there is a way round it. follow a healthy diet as recommended above no more than 20% protein, 30% fat and 50% carbs. in between meals take L-tyrosine tablets (experiment to see how many you need at a time, they come in 500mg doses, so start off low and take more of need be). tyrosine is the precursor amino acid to the two chemical messengers i mentioned before (dopamine and noradrenaline) and taking it between meals can promote vitality and energy. this is a much healthier and more effective way of promoting this alert brain chemistry. a high protein body when it isn't needed for an actvity such as body building strains certain oragns and can cause a state of over acidity in the blood which leads to the body releasing calcium form bones to neutralise the acid environment which can contribute to osteoporosis over time. precursor therapy can be very effective depending on the condition. another example is depression and anxiet, where 5-HTP is given as a supplement to boost serotonin levels.

alex.
[QUOTE=ratboy83]what other health benefits are there of eating a high protein diet with low carbs???

alex.[/QUOTE]

Atkins lists [I]numerous [/I]examples of the benefits in his book, such as lowering blood sugar for diabetics, contributing to weight loss, lowering blood pressure, etc...........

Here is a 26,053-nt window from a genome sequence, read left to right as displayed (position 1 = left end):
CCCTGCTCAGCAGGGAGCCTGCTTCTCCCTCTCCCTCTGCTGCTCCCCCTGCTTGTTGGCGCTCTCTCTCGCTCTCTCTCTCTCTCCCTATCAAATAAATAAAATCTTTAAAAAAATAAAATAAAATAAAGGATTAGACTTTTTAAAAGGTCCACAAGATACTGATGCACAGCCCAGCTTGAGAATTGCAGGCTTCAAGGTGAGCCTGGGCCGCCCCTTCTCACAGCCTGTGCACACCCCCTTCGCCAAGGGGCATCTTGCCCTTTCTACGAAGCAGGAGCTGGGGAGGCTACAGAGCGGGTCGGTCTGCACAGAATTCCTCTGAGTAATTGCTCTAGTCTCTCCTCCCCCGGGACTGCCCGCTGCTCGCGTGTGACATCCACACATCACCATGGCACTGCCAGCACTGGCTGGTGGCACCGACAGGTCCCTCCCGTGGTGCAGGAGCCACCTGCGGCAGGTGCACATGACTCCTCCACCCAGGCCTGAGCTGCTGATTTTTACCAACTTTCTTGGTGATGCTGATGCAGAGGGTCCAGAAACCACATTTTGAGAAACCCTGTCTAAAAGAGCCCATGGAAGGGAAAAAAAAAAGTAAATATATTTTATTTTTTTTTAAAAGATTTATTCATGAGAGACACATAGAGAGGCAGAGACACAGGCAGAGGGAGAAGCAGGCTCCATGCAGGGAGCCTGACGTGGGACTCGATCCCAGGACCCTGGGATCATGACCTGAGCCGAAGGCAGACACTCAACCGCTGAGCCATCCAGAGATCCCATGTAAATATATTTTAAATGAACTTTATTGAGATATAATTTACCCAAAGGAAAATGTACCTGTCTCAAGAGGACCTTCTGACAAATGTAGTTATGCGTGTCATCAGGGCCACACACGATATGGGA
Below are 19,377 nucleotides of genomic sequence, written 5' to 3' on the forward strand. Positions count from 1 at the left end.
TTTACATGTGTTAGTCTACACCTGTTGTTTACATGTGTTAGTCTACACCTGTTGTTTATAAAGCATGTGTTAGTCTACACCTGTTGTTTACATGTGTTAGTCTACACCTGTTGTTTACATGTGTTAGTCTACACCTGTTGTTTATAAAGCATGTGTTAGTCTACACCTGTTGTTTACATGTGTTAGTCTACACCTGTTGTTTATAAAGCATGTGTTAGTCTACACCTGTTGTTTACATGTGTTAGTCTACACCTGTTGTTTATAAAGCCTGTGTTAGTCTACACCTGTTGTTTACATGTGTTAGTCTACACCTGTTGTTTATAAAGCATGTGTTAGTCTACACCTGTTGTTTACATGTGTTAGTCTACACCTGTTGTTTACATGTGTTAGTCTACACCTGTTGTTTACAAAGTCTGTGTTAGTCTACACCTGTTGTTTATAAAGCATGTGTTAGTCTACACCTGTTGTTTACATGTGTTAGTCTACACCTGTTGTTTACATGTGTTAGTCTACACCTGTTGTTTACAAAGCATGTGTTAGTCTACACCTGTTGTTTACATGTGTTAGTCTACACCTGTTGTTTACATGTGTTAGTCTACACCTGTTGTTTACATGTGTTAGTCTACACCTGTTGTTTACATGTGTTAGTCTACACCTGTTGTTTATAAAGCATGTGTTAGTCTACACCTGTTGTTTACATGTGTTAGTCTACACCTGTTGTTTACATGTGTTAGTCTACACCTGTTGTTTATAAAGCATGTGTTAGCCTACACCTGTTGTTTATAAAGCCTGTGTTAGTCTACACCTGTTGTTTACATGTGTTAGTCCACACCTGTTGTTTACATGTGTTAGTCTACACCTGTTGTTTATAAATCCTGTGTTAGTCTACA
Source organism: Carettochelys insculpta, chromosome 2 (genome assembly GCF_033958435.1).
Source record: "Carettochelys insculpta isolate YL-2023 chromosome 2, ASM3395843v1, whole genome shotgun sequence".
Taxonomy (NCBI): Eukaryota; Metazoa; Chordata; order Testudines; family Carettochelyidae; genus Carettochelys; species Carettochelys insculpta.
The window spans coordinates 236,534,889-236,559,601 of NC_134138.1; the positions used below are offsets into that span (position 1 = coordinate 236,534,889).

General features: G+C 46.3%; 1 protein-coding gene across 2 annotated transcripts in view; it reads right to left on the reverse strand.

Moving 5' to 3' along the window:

Personally, it helps to keep my cholesterol in good shape as well.
Sorry if I'm not correct here, but does the Atkins diet recommend eating a bunch of red meat, such as bacon, to help promote weight loss? I thought I had heard that a few years back. If so, even if people lost weight that way, I don't see how that would be healthy.
[QUOTE=Concerned Male]Sorry if I'm not correct here, but does the Atkins diet recommend eating a bunch of red meat, such as bacon, to help promote weight loss? I thought I had heard that a few years back. If so, even if people lost weight that way, I don't see how that would be healthy.[/QUOTE]

He recommends eating high protein/ low carb. You can gear this to [I]your[/I] choices around that. I don't eat bacon, but I eat meat,fish and poultry and I am much healthier than I was when macrobiotic or eating a lot of grains. This works for me, it may not for everyone. I also like the concepts of the blood type diet developed by Dr. Adamo. I am O positive so this way of eating, for me, works for that system as well. My daughter, however, is A positive and does better on a more vegetarian/grain way of eating.
Peregrine,